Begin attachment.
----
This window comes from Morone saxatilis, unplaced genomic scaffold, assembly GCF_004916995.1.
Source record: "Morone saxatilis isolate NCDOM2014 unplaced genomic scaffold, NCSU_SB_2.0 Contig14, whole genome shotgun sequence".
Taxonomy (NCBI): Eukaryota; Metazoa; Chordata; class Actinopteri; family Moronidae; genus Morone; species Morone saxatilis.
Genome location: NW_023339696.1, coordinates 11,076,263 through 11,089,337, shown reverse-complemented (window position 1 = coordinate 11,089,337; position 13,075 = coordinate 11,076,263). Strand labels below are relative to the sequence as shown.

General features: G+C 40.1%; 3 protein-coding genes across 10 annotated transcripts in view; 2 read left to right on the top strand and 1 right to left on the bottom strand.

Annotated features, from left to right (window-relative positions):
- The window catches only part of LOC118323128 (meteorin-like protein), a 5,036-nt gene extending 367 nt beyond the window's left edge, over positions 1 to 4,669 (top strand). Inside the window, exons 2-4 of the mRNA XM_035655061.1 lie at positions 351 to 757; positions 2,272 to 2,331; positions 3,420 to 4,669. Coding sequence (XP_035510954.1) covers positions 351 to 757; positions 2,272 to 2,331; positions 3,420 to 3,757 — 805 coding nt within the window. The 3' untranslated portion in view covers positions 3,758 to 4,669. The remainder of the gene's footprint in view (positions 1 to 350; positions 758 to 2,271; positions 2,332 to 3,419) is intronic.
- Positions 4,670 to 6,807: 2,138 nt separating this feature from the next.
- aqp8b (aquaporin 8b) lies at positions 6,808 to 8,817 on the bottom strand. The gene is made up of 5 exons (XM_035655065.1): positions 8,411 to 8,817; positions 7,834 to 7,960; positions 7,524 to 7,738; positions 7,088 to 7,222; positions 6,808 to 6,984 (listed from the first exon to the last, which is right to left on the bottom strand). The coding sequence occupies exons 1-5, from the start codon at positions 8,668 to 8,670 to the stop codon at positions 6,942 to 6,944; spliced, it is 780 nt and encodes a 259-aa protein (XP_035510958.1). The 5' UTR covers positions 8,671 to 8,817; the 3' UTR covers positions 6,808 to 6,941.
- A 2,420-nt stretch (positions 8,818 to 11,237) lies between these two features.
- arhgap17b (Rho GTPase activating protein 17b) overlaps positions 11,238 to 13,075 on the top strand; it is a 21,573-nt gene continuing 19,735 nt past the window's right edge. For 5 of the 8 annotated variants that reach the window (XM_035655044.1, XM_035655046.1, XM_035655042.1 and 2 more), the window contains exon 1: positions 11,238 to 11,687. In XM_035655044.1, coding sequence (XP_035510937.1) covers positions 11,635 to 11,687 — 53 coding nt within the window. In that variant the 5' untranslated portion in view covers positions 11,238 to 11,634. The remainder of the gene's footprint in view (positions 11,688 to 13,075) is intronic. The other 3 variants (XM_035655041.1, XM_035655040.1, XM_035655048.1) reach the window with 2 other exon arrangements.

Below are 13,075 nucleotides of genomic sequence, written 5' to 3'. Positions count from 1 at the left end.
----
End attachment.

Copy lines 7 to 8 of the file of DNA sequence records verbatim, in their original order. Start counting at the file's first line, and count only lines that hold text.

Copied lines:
- The window catches only part of LOC118323128 (meteorin-like protein), a 5,036-nt gene extending 367 nt beyond the window's left edge, over positions 1 to 4,669 (top strand). Inside the window, exons 2-4 of the mRNA XM_035655061.1 lie at positions 351 to 757; positions 2,272 to 2,331; positions 3,420 to 4,669. Coding sequence (XP_035510954.1) covers positions 351 to 757; positions 2,272 to 2,331; positions 3,420 to 3,757 — 805 coding nt within the window. The 3' untranslated portion in view covers positions 3,758 to 4,669. The remainder of the gene's footprint in view (positions 1 to 350; positions 758 to 2,271; positions 2,332 to 3,419) is intronic.
- Positions 4,670 to 6,807: 2,138 nt separating this feature from the next.